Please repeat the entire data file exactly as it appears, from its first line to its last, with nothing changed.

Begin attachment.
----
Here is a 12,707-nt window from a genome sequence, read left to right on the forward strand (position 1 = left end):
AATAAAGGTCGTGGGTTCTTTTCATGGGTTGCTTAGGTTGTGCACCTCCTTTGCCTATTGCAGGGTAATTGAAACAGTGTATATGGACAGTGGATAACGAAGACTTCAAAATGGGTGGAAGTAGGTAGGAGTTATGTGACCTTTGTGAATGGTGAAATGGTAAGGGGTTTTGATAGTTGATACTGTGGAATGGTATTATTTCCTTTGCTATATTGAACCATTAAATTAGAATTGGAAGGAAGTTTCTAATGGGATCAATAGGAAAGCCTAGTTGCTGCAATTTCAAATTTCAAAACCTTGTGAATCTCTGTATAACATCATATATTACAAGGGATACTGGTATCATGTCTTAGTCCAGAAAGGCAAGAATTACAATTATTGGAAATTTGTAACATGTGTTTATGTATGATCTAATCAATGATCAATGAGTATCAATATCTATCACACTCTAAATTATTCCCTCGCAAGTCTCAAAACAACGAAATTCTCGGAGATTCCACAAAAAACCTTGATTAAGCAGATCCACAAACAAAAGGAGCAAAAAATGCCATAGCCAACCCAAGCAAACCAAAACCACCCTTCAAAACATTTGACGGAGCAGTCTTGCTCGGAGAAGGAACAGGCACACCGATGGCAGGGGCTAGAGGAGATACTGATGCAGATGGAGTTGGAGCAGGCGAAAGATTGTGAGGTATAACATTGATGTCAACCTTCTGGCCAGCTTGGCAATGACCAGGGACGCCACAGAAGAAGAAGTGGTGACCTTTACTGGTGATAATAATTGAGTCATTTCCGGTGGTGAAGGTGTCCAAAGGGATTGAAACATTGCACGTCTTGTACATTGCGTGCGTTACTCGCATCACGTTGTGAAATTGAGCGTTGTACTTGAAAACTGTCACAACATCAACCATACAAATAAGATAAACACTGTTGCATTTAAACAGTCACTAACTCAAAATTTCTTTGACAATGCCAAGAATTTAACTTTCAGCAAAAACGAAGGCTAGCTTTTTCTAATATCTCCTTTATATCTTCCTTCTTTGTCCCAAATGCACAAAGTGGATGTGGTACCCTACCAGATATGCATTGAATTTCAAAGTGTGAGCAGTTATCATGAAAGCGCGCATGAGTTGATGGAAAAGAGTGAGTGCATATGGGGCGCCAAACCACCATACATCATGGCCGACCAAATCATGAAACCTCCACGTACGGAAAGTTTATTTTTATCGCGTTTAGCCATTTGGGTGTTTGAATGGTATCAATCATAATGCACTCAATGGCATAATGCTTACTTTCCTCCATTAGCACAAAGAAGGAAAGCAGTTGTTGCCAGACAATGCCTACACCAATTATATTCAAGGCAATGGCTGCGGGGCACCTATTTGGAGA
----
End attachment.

Here is a 12,707-nt window from a genome sequence, read left to right on the forward strand (position 1 = left end):
AATAAAGGTCGTGGGTTCTTTTCATGGGTTGCTTAGGTTGTGCACCTCCTTTGCCTATTGCAGGGTAATTGAAACAGTGTATATGGACAGTGGATAACGAAGACTTCAAAATGGGTGGAAGTAGGTAGGAGTTATGTGACCTTTGTGAATGGTGAAATGGTAAGGGGTTTTGATAGTTGATACTGTGGAATGGTATTATTTCCTTTGCTATATTGAACCATTAAATTAGAATTGGAAGGAAGTTTCTAATGGGATCAATAGGAAAGCCTAGTTGCTGCAATTTCAAATTTCAAAACCTTGTGAATCTCTGTATAACATCATATATTACAAGGGATACTGGTATCATGTCTTAGTCCAGAAAGGCAAGAATTACAATTATTGGAAATTTGTAACATGTGTTTATGTATGATCTAATCAATGATCAATGAGTATCAATATCTATCACACTCTAAATTATTCCCTCGCAAGTCTCAAAACAACGAAATTCTCGGAGATTCCACAAAAAACCTTGATTAAGCAGATCCACAAACAAAAGGAGCAAAAAATGCCATAGCCAACCCAAGCAAACCAAAACCACCCTTCAAAACATTTGACGGAGCAGTCTTGCTCGGAGAAGGAACAGGCACACCGATGGCAGGGGCTAGAGGAGATACTGATGCAGATGGAGTTGGAGCAGGCGAAAGATTGTGAGGTATAACATTGATGTCAACCTTCTGGCCAGCTTGGCAATGACCAGGGACGCCACAGAAGAAGAAGTGGTGACCTTTACTGGTGATAATAATTGAGTCATTTCCGGTGGTGAAGGTGTCCAAAGGGATTGAAACATTGCACGTCTTGTACATTGCGTGCGTTACTCGCATCACGTTGTGAAATTGAGCGTTGTACTTGAAAACTGTCACAACATCAACCATACAAATAAGATAAACACTGTTGCATTTAAACAGTCACTAACTCAAAATTTCTTTGACAATGCCAAGAATTTAACTTTCAGCAAAAACGAAGGCTAGCTTTTTCTAATATCTCCTTTATATCTTCCTTCTTTGTCCCAAATGCACAAAGTGGATGTGGTACCCTACCAGATATGCATTGAATTTCAAAGTGTGAGCAGTTATCATGAAAGCGCGCATGAGTTGATGGAAAAGAGTGAGTGCATATGGGGCGCCAAACCACCATACATCATGGCCGACCAAATCATGAAACCTCCACGTACGGAAAGTTTATTTTTATCGCGTTTAGCCATTTGGGTGTTTGAATGGTATCAATCATAATGCACTCAATGGCATAATGCTTACTTTCCTCCATTAGCACAAAGAAGGAAAGCAGTTGTTGCCAGACAATGCCTACACCAATTATATTCAAGGCAATGGCTGCGGGGCACCTATTTGGAGA